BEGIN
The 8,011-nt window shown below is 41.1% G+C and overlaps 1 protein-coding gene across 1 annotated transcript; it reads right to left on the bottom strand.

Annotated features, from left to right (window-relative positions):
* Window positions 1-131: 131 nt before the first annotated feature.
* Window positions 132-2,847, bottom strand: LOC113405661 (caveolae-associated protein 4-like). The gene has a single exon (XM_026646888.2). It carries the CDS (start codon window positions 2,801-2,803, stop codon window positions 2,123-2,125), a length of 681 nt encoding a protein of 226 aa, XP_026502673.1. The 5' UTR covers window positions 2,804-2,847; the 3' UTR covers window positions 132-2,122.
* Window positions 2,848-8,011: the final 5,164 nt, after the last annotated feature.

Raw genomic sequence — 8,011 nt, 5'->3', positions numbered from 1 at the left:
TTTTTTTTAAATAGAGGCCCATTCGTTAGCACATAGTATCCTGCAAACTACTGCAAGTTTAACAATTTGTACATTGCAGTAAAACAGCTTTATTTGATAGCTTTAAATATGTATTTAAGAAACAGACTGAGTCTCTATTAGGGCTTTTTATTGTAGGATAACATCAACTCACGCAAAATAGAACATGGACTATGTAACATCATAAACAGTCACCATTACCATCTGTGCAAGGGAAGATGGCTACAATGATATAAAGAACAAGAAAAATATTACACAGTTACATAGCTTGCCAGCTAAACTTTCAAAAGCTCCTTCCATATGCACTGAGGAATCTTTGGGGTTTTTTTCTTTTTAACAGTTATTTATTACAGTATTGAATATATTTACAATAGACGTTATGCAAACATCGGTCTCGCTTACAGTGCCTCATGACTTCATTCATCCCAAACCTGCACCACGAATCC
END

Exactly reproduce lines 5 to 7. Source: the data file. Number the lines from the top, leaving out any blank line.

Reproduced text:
* Window positions 2,848-8,011: the final 5,164 nt, after the last annotated feature.

Raw genomic sequence — 8,011 nt, 5'->3', positions numbered from 1 at the left:
TTTTTTTTAAATAGAGGCCCATTCGTTAGCACATAGTATCCTGCAAACTACTGCAAGTTTAACAATTTGTACATTGCAGTAAAACAGCTTTATTTGATAGCTTTAAATATGTATTTAAGAAACAGACTGAGTCTCTATTAGGGCTTTTTATTGTAGGATAACATCAACTCACGCAAAATAGAACATGGACTATGTAACATCATAAACAGTCACCATTACCATCTGTGCAAGGGAAGATGGCTACAATGATATAAAGAACAAGAAAAATATTACACAGTTACATAGCTTGCCAGCTAAACTTTCAAAAGCTCCTTCCATATGCACTGAGGAATCTTTGGGGTTTTTTTCTTTTTAACAGTTATTTATTACAGTATTGAATATATTTACAATAGACGTTATGCAAACATCGGTCTCGCTTACAGTGCCTCATGACTTCATTCATCCCAAACCTGCACCACGAATCC